Honors go to Mary everywhere. Even the shrine's entire marble floor is inlaid with a mosaic of several rare marbles in roses, greens and golds that surround the name Mary with several liturgical symbols of the Star of David and the Trinity.

High above this shrine, the transept's rose window presents stained-glass petals encircling Our Lady; saints with special devotion to Mary seem delighted to be in her presence at last: Therese of Lisieux, Bernadette, Dominic, Simon, Jude and Louis de Montfort.

We couldn't help but wonder at the thousands — millions? — of prayers offered to our Blessed Mother at this very shrine since Father Skelly originated the perpetual novena on Dec. 8, 1930, as part of the 100th anniversary celebration of her apparitions to St. Catherine Laboure.

Never-ending Novena

Since he established the Perpetual Novena of Our Lady of the Miraculous Medal on Monday nights, never has a Monday passed without this novena at Mary's Central Shrine.

Even when a 1995 blizzard shut down this city, a few hearty souls made their way here to continue the streak. Today, an average 1,100 people attend one of Monday's 10 novena services. In earlier years, the soul count reached upwards of 10,000.

At each novena service of homily, prayers and Benediction, the priest starts by reading a few of the thousands of thanks for the favors people have received — everything from conversions to family reconciliations to jobs and health; from healed marriages to help with exams and safety in travel. Today, many of the thanks are for someone's cure of alcoholism or freedom from drugs. Another biggie: couples having trouble getting pregnant.

At the shrine, they also stop at the colorful statue of the first apparition near the main altar. Many pilgrims place written petitions directly in the hands or at the feet of Our Lady and St. Catherine. Behind them is a beautiful statue of St. Joseph with Jesus, carved in Rome.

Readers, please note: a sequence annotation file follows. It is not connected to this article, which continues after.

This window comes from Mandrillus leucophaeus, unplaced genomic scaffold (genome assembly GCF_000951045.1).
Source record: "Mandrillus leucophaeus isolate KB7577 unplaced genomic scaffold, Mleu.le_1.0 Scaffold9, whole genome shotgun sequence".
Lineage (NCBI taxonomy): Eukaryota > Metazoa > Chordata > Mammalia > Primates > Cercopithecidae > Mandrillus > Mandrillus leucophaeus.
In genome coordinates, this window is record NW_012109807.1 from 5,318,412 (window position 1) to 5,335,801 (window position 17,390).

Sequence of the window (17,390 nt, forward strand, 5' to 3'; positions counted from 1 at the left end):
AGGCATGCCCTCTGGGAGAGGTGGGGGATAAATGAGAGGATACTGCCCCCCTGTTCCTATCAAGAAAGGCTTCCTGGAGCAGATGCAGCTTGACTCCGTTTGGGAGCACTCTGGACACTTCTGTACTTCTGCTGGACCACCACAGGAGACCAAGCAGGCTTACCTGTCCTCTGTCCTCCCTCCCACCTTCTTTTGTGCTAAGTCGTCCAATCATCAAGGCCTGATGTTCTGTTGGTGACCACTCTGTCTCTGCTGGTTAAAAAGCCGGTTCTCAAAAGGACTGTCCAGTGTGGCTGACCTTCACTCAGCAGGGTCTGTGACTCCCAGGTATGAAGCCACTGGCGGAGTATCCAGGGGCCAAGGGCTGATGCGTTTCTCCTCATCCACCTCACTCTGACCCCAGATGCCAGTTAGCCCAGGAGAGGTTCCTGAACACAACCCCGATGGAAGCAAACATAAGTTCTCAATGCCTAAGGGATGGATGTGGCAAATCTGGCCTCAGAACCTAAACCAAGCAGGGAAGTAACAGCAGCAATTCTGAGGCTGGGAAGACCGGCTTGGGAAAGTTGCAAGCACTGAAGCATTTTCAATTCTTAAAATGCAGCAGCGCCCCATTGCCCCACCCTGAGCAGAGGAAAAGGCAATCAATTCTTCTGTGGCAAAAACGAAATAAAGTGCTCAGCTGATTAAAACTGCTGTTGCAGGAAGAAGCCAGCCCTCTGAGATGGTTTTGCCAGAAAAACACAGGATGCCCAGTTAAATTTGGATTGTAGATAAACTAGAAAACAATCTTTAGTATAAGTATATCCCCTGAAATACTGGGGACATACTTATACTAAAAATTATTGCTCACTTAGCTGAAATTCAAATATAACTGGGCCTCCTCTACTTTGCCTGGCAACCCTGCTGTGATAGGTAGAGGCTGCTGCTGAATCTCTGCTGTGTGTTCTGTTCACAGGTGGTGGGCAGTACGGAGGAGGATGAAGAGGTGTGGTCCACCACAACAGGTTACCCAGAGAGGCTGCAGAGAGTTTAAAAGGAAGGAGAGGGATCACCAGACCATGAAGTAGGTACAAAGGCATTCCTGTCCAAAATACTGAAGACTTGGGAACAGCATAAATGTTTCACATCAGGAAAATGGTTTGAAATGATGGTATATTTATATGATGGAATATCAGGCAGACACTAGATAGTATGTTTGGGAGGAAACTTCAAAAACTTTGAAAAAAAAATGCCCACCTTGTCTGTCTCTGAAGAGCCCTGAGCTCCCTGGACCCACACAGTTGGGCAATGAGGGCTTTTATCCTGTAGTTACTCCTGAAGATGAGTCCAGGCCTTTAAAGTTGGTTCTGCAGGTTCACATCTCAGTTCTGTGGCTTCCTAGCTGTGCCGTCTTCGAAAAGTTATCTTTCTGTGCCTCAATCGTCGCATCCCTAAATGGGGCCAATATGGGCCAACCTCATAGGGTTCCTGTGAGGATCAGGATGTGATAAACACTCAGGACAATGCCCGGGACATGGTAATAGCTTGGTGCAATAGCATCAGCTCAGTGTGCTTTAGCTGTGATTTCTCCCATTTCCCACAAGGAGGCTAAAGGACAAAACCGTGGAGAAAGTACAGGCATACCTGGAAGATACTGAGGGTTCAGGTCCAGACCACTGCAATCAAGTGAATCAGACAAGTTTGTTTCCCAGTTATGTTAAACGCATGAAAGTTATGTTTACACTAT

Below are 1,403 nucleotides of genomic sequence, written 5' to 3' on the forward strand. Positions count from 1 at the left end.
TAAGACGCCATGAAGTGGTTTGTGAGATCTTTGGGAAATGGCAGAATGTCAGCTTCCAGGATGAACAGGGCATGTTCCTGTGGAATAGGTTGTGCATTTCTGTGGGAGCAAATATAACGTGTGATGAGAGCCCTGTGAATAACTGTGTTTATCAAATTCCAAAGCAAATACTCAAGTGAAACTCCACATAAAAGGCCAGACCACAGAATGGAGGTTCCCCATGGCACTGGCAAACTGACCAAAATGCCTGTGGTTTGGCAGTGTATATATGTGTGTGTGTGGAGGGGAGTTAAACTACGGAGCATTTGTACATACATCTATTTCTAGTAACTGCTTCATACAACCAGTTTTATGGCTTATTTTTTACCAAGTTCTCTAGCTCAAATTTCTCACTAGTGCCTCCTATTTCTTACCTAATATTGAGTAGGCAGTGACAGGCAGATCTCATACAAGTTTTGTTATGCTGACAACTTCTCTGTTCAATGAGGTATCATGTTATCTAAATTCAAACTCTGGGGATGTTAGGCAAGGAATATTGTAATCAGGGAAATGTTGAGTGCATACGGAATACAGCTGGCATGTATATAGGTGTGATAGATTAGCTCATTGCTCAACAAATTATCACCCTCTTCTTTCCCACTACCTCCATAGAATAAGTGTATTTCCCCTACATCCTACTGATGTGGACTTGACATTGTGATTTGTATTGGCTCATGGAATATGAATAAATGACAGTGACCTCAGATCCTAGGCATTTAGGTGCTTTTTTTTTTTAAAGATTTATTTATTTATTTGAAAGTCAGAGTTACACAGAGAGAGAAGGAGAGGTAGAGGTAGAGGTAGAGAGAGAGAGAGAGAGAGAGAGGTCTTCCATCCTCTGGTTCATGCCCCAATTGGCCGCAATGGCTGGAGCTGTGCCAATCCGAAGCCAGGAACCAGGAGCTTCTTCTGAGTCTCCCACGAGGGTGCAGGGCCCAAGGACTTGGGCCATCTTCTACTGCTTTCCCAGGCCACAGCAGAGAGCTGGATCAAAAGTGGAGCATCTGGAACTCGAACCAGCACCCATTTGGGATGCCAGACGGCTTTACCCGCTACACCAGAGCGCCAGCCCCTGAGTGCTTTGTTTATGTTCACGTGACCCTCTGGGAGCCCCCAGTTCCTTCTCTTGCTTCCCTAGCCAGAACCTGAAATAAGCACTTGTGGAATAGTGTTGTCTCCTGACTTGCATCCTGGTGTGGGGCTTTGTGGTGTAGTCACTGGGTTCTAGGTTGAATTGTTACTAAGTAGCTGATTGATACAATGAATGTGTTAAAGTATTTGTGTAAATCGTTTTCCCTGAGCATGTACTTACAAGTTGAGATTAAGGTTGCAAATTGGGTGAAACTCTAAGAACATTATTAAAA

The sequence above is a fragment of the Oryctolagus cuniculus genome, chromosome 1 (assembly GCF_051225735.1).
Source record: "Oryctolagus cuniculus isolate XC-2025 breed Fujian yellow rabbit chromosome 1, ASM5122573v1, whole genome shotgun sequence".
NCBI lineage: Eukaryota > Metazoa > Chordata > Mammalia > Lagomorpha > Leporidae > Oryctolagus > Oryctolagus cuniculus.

The shrine in the lower church is also well attended. We found it resplendent with brilliant, exquisite mosaics telling the stories of Mary's apparitions that have been affirmed by the Church.

Across the street, the offices of the Central Association have an extensive Marian museum of fine art. It was closed the day we visited, but primary treasures include one of the first 10 Miraculous Medals struck in France in 1832 and a piece of the cloth from the chair the Blessed Mother sat in during the first apparition.

The shrine, like the medal, reminds us constantly to always honor and petition Our Lady in the words she herself wanted inscribed around her image: “O Mary, conceived without sin, pray for us who have recourse to thee.”

Joseph Pronechen writes from Trumbull, Connecticut.

Planning Your Visit

The shrine, located at 500 E. Chelten Ave. in Philadelphia's Germantown section, is open daily from 7:45 a.m. to 4 p.m. Mondays it's kept open till 8:30 p.m. For a schedule of Masses and novenas, or for information on the museum, call (800) 523-3674 or visit CAMMonline.org on the Internet.

Getting There

From downtown Philadelphia, take Route 611 to Germantown Avenue (Route 422). Turn right on Chelten Avenue. For directions from other starting points, call (800) 523-3674 or visit CAMMonline.org on the Internet.